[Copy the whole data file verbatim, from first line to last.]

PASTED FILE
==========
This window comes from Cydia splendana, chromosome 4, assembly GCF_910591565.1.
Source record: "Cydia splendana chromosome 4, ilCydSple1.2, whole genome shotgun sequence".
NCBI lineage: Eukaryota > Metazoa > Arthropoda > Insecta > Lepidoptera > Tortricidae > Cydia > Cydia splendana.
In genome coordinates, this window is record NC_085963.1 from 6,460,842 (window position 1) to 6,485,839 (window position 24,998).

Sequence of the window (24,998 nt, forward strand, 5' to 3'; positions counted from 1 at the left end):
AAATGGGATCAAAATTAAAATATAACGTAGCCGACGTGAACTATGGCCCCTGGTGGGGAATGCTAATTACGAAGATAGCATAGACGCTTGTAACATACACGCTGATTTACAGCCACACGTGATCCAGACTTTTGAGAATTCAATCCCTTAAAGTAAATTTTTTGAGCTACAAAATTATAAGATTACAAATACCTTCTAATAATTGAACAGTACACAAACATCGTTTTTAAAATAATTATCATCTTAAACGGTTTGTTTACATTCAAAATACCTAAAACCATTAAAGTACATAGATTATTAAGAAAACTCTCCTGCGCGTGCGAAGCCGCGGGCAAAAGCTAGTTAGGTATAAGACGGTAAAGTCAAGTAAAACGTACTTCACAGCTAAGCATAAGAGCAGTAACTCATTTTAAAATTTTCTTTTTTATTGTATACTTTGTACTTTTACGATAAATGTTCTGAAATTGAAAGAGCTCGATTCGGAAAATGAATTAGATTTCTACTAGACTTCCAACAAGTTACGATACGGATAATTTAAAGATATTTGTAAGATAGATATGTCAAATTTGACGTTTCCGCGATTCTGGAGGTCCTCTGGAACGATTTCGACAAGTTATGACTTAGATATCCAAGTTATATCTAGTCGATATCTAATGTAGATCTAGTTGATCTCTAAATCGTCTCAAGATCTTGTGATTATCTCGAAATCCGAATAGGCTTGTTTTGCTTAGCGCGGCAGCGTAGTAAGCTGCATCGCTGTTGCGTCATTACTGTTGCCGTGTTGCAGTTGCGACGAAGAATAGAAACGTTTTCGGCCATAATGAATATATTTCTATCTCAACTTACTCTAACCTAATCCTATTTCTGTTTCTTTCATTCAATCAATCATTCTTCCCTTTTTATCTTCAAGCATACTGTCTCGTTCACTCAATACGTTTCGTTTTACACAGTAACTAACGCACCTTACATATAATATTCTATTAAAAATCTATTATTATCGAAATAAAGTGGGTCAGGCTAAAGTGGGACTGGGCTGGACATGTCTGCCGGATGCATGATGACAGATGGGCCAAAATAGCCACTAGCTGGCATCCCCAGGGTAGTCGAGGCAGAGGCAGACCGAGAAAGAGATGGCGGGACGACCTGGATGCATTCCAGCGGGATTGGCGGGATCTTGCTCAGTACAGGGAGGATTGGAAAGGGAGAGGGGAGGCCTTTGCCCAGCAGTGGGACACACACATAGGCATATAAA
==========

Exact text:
This window comes from Cydia splendana, chromosome 4, assembly GCF_910591565.1.
Source record: "Cydia splendana chromosome 4, ilCydSple1.2, whole genome shotgun sequence".
NCBI lineage: Eukaryota > Metazoa > Arthropoda > Insecta > Lepidoptera > Tortricidae > Cydia > Cydia splendana.
In genome coordinates, this window is record NC_085963.1 from 6,460,842 (window position 1) to 6,485,839 (window position 24,998).

Sequence of the window (24,998 nt, forward strand, 5' to 3'; positions counted from 1 at the left end):
AAATGGGATCAAAATTAAAATATAACGTAGCCGACGTGAACTATGGCCCCTGGTGGGGAATGCTAATTACGAAGATAGCATAGACGCTTGTAACATACACGCTGATTTACAGCCACACGTGATCCAGACTTTTGAGAATTCAATCCCTTAAAGTAAATTTTTTGAGCTACAAAATTATAAGATTACAAATACCTTCTAATAATTGAACAGTACACAAACATCGTTTTTAAAATAATTATCATCTTAAACGGTTTGTTTACATTCAAAATACCTAAAACCATTAAAGTACATAGATTATTAAGAAAACTCTCCTGCGCGTGCGAAGCCGCGGGCAAAAGCTAGTTAGGTATAAGACGGTAAAGTCAAGTAAAACGTACTTCACAGCTAAGCATAAGAGCAGTAACTCATTTTAAAATTTTCTTTTTTATTGTATACTTTGTACTTTTACGATAAATGTTCTGAAATTGAAAGAGCTCGATTCGGAAAATGAATTAGATTTCTACTAGACTTCCAACAAGTTACGATACGGATAATTTAAAGATATTTGTAAGATAGATATGTCAAATTTGACGTTTCCGCGATTCTGGAGGTCCTCTGGAACGATTTCGACAAGTTATGACTTAGATATCCAAGTTATATCTAGTCGATATCTAATGTAGATCTAGTTGATCTCTAAATCGTCTCAAGATCTTGTGATTATCTCGAAATCCGAATAGGCTTGTTTTGCTTAGCGCGGCAGCGTAGTAAGCTGCATCGCTGTTGCGTCATTACTGTTGCCGTGTTGCAGTTGCGACGAAGAATAGAAACGTTTTCGGCCATAATGAATATATTTCTATCTCAACTTACTCTAACCTAATCCTATTTCTGTTTCTTTCATTCAATCAATCATTCTTCCCTTTTTATCTTCAAGCATACTGTCTCGTTCACTCAATACGTTTCGTTTTACACAGTAACTAACGCACCTTACATATAATATTCTATTAAAAATCTATTATTATCGAAATAAAGTGGGTCAGGCTAAAGTGGGACTGGGCTGGACATGTCTGCCGGATGCATGATGACAGATGGGCCAAAATAGCCACTAGCTGGCATCCCCAGGGTAGTCGAGGCAGAGGCAGACCGAGAAAGAGATGGCGGGACGACCTGGATGCATTCCAGCGGGATTGGCGGGATCTTGCTCAGTACAGGGAGGATTGGAAAGGGAGAGGGGAGGCCTTTGCCCAGCAGTGGGACACACACATAGGCATATAAA